Theater Directors Should Think More Like Good Lovers: The Audience Comes First
Theaters today seem like hallowed ground, says Harvard's Diane Paulus, but that's not their natural state. Once, they had the same atmosphere as sport: visceral, alive, and indebted to its audience. How can we get back there?
Diane Paulus is the Terrie and Bradley Bloom Artistic Director of the American Repertory Theater (A.R.T.) at Harvard University, and was selected for the 2014 TIME 100, TIME Magazine's annual list of the 100 most influential people in the world. Paulus is the 2013 recipient of the Tony Award for Best Director of a Musical (Pippin). A.R.T.: Eve Ensler's In the Body of the World, Waitress (currently on Broadway at the Brooks Atkinson Theater), Crossing Finding Neverland, Witness Uganda, Pippin (Tony Award, Best Revival and Best Director), The Gershwins' Porgy and Bess (Tony Award, Best Revival, NAACP Award, Best Direction), Prometheus Bound, Death and the Powers: The Robots' Opera, Best of Both Worlds, Johnny Baseball, The Donkey Show.
Her other recent work includes Cirque du Soleil's Amaluna, Invisible Thread At Second Stage, The Public Theater's Tony Award-winning revival of HAIR on Broadway and London's West End. As an opera director, her credits include The Magic Flute, the complete Monteverdi cycle, and the trio of Mozart-Da Ponte operas, among others. Diane is Professor of the Practice of Theater in Harvard University's English Department. She was selected as one of Variety's “Trailblazing Women in Entertainment for 2014" and Boston Magazine's “50 Thought Leaders of 2014."
Diane Paulus: The thing about theater is that it actually only can happen with an audience and that is a defining feature of this art form. You can write a poem, you can paint a painting put it on a wall, you can't write a book; it can exist in the world. But theater really cannot exist except with an audience. And one might say well you've got your play script in your hand, you've got your Penguin Pocket classic addition of a Shakespeare play, that's theater as literature, but live theater not only can only happen with an audience but in many ways it happens inside of the audience's head. So for me as a director I've always felt the audience is the partner. And we think in our profession you think about the writers you work with, the actors, all the people that make the art form, and yet for me the audience completes it.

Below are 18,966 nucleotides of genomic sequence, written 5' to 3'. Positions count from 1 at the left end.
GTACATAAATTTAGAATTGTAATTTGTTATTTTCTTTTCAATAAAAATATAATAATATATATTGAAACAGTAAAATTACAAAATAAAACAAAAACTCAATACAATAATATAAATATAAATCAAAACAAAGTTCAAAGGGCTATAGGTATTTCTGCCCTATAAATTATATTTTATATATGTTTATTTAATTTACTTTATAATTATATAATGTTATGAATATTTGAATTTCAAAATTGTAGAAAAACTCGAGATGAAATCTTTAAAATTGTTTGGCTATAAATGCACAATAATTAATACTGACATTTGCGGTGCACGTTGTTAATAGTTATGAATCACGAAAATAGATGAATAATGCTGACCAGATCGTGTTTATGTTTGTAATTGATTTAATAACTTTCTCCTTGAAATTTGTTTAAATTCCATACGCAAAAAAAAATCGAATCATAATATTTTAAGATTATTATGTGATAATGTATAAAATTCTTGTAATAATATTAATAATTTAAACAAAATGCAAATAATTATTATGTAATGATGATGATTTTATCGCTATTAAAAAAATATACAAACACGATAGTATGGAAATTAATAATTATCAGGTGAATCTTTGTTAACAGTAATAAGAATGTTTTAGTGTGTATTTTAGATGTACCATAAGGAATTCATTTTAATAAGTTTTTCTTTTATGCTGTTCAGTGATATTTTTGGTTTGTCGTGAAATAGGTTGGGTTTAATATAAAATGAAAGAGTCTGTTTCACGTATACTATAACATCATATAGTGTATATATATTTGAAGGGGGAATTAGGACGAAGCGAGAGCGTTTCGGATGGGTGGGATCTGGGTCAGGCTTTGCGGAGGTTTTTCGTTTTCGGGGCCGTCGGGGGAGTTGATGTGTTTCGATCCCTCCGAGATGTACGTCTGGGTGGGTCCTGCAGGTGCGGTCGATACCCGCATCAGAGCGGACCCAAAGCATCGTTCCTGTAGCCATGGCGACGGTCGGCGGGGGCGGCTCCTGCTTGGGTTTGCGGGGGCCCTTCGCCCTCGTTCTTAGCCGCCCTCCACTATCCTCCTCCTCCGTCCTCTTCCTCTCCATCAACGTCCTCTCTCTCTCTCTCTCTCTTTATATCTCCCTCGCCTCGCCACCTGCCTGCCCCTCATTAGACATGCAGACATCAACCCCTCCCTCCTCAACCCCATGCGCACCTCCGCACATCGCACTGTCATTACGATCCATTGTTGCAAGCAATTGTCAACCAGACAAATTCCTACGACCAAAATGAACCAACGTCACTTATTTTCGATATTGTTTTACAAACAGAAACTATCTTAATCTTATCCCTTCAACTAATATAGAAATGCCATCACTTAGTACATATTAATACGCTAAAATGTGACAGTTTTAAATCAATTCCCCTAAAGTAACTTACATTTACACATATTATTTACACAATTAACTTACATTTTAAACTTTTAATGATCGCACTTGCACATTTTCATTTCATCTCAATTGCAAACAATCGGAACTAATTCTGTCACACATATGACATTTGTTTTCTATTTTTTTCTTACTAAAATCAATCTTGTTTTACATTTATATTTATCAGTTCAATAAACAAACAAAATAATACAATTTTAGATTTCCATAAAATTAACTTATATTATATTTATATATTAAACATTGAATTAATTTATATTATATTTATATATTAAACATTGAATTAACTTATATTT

And that has not always been I think a point of view that has been shared. I think because so people feel that an audience can pollute your artistic intention or bring it down or you can't pander to an audience. And I think especially in the 20th century art there was a move towards a kind of cultural elitism were there was a sense that an audience doesn't really know what they want so you've got to give them something that they may not know what they want. I think for me my roots are in a kind of populism so I have total faith and confidence in an audience and I believe an audience wants to be, yes entertained, but they also want to think; they want to be stretched; they want to feel alive; they want to feel their heart pound that's why we go to the theater.
So I've always found the audience as a driver of the process. And I've sat on the many panels with other artists who say well why do you think about the audience? No, I've got to think about my art. For me art comes from the end result of thinking what does the audience want? Why are they going to bother to come out of their busy lives to be in a theater for two to three hours? To me that's a super generous act. So I want to think about the audience as a collaborator.
The great thing about theater is that it is live and even though you've made a thousand decisions when you direct a production and the play has been written or the music has been scored, there is this presence of performance that can change day-to-day and it's what makes our art form so special, it's also what drives us crazy. Being a theater person I remember being in a seminar with a number of film makers and all the theater people looked at the film makers and said oh my God you've got it so easy. You get to that performance on tape and you've got it forever. And in the theater you've got to rehearse it, you've got to re-create it, maybe it happens once, in a rehearsal how do you get that actor to that level the next time when you hit the scene again, let alone eight times a week in a show that's running on Broadway?